There is a strong link between Passover and Shavuot. On a ceremonial level, it is reflected in the counting of the Omer, the 49 day period of semi-mourning from the second day of Pesach to Shavuot. How is the idea of freedom connected to the receiving of the Torah? Jewish thought came to the understanding that the liberation from Egypt becomes purposeful only after the Israelites take on responsibility for their own Law at Sinai. Judaism teaches us that freedom finds its full expression only in our willing commitment to standards of behaviour and action. These standards are not determined by an individual, but by the set of collective rules and principles of our society. In other words, the more freedom we have, the more responsibility we take.
The first shock of the rapid change is over. We are given a little more freedom and begin to think about life after coronavirus. What will it change in our lives? Will it be the same as before? How will it affect each of us, our communities, and our loved ones? These questions did not seem relevant just a few weeks ago, but they begin to emerge now.

It is natural to see texts of our tradition as stories from the past or utopian dreams of an ideal future. Similarly, during the time of a world’s crisis, it is natural to live your life in memories of the past or dreams about a better future. Perhaps, Shavuot should become the time when each of us takes responsibility and accepts the new reality. Perhaps, Shavuot should become the time to processes emotions and feelings which have been suppressed by the trauma of danger and uncertainty of COVID-19. Shavuot is here to remind us that harmony in life includes the present, however difficult it might be to see and admit it.

Shabbat shalom

Igor Zinkov


Friday 29 May 2020

Dear Members and Friends,

It is seven weeks since we came out of Egypt and celebrated our Passover sedarim, many of us alone, sitting at our computers, zooming in with family, friends and community – the seder plates and glasses of wine visible on each screen. Then, we spoke of coming out of Egypt, of taking the first steps into an unknown desert, fearful and apprehensive about what the future might hold. We awaited our freedom at the height of the pandemic – our physical freedom, that we might grasp hold of our lives again, living day to day as we once used to, doing the things that gave us pleasure – seeing family and friends, taking exercise, gathering together at the LJS for services, kiddushim and classes, eating together, looking after our guests at the Drop-in or the Out and About Club, Video and Tea or Singing for the Mind (which, by the way, is now meeting online).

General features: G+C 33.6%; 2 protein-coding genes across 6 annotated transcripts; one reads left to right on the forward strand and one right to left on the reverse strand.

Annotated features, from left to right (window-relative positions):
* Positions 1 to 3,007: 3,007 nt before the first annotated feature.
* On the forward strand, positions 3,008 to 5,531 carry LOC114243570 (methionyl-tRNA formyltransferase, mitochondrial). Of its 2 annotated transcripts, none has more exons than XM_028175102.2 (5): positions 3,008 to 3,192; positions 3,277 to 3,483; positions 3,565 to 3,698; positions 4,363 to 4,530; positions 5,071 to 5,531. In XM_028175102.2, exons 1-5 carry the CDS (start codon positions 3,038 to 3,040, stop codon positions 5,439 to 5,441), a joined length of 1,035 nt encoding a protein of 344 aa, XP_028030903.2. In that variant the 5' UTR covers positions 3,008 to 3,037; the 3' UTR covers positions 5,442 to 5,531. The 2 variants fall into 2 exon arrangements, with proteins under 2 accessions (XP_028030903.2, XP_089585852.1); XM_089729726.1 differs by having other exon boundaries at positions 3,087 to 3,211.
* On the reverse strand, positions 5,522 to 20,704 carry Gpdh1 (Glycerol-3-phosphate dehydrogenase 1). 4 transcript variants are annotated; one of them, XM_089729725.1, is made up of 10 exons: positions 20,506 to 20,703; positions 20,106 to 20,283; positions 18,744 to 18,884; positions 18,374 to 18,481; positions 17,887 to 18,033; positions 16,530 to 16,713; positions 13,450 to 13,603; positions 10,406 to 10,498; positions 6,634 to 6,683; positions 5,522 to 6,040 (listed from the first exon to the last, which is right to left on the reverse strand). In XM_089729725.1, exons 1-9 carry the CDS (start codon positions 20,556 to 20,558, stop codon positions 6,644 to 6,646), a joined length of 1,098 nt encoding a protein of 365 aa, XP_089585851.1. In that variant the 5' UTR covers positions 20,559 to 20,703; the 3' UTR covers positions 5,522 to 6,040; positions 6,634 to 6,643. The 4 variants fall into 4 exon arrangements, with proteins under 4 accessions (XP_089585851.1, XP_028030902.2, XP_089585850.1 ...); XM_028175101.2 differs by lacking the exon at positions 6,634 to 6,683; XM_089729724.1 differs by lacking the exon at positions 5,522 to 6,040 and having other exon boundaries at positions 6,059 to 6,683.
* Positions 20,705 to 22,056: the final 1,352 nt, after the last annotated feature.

Seven weeks of incarceration for so many of our community, of waiting until it is safe to venture outside; seven weeks of placing our freedom into the hands of others, watching while businesses fold, as too many lose jobs, losing precious shared learning at university or school. While there are many who remain careful, unwilling to risk their health, there are too many here in London, who are disregarding the lockdown, gathering in groups in open spaces, brushing past others on the streets and in the supermarkets, embracing long lost friends or colleagues and behaving as though the drama of these last weeks were nothing but a passing dream, a figment of imagination.

At this critical moment of easing the lockdown, when that freedom to step outside has partially been restored to us, we are suddenly made aware of our moral freedom – our capacity as spiritual, moral beings, authors of our own will, to influence the path of the pandemic. This, perhaps, is the hardest moment – for so much is at stake: it is in our hands to keep the numbers of those becoming infected with Covid-19 low, or to allow a second spike that some believe will inevitably take place in a few months’ time.

The festival of Shavuot which begins on Thursday night 28th May and which we will celebrate at the LJS on the second day, with a service on Friday 29th May at 6.45 pm, leading into a full programme of discussion, interviews and study sessions all night, is inextricably linked to Pesach. If the Exodus from Egypt is a moment rooted in time, not historic time, but memory-time, the collective memory of our people, then Shavuot, associated with the giving of the Torah on Mount Sinai in post-biblical texts (although not in the Torah itself), is about the experience of the present. It rests, as Franz Rosenzweig said, ‘on the presence of a past’, but ‘nevertheless does not make its home in it but walks in the light of the divine countenance.’

In that extraordinary Talmudic tale of Moses walking into a classroom where Rabbi Akiva was teaching centuries later, unable to comprehend the lesson from beginning to end, we learn that the revelation on Mount Sinai is not only a meta-historical event embedded in the distant past, but relies on our present interpretation of the Torah – its laws and narrative. The two are inextricably tied to each other. God gives, guides, inspires, but we must be prepared to receive and act on what we hear and imbibe from the Divine.

How it comes to us – whether it is through prayer or contemplation, through music or birdsong, through the beauty of nature or art, through stories and poetry, or through our love for those close to us – let us pray, as we celebrate this festival of revelation, that it will revive the soul, enlighten the eyes and purify our hearts to serve God in truth.

Shabbat Shalom and Chag Sameach,

Alexandra Wright

Thu, 13 June 2024 7 Sivan 5784